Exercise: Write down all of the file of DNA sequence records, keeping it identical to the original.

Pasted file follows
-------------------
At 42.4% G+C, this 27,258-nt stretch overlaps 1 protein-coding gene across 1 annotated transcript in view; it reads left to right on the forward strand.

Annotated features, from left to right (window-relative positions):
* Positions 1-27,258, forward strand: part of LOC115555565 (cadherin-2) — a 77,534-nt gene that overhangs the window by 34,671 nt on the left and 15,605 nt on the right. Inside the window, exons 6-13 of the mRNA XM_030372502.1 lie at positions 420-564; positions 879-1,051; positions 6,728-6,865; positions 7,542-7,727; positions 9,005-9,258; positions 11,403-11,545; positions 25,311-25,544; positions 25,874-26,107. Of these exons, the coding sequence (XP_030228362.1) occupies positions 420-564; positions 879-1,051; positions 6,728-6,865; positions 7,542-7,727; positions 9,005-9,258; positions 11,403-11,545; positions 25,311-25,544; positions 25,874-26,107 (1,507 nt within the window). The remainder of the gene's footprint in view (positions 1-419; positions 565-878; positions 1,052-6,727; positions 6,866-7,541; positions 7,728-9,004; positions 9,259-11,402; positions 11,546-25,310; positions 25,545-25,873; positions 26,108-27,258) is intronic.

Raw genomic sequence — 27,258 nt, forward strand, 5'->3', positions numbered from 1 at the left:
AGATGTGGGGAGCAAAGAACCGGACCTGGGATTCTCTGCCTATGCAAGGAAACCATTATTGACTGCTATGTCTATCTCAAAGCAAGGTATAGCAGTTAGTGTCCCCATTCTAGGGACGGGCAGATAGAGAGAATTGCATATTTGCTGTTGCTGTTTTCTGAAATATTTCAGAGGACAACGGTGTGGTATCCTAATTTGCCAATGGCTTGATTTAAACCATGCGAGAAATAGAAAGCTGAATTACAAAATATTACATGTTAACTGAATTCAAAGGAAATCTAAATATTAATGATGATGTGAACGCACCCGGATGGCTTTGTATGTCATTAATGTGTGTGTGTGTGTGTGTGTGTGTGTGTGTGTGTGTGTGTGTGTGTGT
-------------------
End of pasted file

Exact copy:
At 42.4% G+C, this 27,258-nt stretch overlaps 1 protein-coding gene across 1 annotated transcript in view; it reads left to right on the forward strand.

Annotated features, from left to right (window-relative positions):
* Positions 1-27,258, forward strand: part of LOC115555565 (cadherin-2) — a 77,534-nt gene that overhangs the window by 34,671 nt on the left and 15,605 nt on the right. Inside the window, exons 6-13 of the mRNA XM_030372502.1 lie at positions 420-564; positions 879-1,051; positions 6,728-6,865; positions 7,542-7,727; positions 9,005-9,258; positions 11,403-11,545; positions 25,311-25,544; positions 25,874-26,107. Of these exons, the coding sequence (XP_030228362.1) occupies positions 420-564; positions 879-1,051; positions 6,728-6,865; positions 7,542-7,727; positions 9,005-9,258; positions 11,403-11,545; positions 25,311-25,544; positions 25,874-26,107 (1,507 nt within the window). The remainder of the gene's footprint in view (positions 1-419; positions 565-878; positions 1,052-6,727; positions 6,866-7,541; positions 7,728-9,004; positions 9,259-11,402; positions 11,546-25,310; positions 25,545-25,873; positions 26,108-27,258) is intronic.

Raw genomic sequence — 27,258 nt, forward strand, 5'->3', positions numbered from 1 at the left:
AGATGTGGGGAGCAAAGAACCGGACCTGGGATTCTCTGCCTATGCAAGGAAACCATTATTGACTGCTATGTCTATCTCAAAGCAAGGTATAGCAGTTAGTGTCCCCATTCTAGGGACGGGCAGATAGAGAGAATTGCATATTTGCTGTTGCTGTTTTCTGAAATATTTCAGAGGACAACGGTGTGGTATCCTAATTTGCCAATGGCTTGATTTAAACCATGCGAGAAATAGAAAGCTGAATTACAAAATATTACATGTTAACTGAATTCAAAGGAAATCTAAATATTAATGATGATGTGAACGCACCCGGATGGCTTTGTATGTCATTAATGTGTGTGTGTGTGTGTGTGTGTGTGTGTGTGTGTGTGTGTGTGTGTGT